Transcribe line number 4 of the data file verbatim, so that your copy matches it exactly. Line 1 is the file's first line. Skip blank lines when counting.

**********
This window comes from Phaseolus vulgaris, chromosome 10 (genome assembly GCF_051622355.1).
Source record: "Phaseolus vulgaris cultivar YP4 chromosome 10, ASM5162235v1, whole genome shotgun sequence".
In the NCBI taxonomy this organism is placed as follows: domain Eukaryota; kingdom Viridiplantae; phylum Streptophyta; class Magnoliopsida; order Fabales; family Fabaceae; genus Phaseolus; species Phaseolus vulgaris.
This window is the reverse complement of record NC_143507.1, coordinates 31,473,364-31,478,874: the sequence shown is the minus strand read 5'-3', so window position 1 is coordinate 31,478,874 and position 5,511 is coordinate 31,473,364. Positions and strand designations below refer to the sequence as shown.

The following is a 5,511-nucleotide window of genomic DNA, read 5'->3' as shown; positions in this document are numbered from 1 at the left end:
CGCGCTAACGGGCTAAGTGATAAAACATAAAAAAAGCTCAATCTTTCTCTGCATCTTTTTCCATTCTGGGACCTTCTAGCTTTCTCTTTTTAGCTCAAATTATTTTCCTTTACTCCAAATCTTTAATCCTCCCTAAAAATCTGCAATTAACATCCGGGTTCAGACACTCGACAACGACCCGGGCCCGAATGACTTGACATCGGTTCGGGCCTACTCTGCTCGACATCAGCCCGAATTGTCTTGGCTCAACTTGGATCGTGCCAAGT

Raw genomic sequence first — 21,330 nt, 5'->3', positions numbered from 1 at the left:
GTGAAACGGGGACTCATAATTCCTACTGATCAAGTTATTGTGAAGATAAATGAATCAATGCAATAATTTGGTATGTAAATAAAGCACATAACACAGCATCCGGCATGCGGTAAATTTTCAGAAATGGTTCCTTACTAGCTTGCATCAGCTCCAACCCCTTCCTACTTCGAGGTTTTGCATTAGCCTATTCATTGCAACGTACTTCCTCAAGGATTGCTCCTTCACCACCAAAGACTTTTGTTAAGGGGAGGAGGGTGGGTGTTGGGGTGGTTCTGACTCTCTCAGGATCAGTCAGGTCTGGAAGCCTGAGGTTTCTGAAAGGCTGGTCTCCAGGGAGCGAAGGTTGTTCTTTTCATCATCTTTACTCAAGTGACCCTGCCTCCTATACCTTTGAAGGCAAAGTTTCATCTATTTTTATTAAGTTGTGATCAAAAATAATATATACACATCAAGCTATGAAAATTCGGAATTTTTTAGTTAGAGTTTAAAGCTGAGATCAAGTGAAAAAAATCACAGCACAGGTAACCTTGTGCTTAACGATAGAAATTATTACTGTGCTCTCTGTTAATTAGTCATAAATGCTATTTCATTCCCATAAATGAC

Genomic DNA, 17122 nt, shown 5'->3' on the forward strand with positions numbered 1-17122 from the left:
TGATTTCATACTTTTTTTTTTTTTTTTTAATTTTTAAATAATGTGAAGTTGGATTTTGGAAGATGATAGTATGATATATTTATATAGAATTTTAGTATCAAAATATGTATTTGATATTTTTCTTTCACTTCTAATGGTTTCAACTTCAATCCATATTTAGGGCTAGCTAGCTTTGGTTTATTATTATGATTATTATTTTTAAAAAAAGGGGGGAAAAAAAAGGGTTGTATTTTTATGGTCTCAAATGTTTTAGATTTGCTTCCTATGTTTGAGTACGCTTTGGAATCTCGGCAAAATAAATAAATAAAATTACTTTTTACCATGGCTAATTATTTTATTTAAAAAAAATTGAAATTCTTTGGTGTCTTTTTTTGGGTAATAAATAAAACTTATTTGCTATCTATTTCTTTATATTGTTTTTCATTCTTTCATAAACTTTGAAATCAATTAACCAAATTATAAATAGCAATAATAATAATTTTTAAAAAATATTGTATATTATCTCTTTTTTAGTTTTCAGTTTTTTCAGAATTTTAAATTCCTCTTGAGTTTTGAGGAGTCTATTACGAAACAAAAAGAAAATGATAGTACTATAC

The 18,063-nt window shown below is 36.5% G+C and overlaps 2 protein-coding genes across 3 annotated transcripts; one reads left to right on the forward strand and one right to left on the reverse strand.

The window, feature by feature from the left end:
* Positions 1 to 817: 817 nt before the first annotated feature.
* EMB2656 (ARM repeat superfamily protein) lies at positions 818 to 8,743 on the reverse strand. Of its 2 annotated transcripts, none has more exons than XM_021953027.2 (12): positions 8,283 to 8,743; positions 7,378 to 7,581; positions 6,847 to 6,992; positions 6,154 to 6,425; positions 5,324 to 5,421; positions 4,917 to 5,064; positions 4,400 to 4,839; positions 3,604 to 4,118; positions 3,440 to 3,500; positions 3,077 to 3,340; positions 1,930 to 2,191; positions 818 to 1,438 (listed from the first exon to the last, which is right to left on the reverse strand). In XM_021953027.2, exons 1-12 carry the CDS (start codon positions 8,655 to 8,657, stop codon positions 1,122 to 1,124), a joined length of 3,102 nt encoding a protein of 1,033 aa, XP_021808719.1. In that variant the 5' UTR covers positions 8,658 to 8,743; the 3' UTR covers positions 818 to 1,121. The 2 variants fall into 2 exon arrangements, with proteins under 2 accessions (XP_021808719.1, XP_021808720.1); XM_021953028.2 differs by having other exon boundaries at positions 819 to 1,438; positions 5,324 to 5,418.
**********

This window is the reverse complement of record NC_143507.1, coordinates 31,473,364-31,478,874: the sequence shown is the minus strand read 5'-3', so window position 1 is coordinate 31,478,874 and position 5,511 is coordinate 31,473,364. Positions and strand designations below refer to the sequence as shown.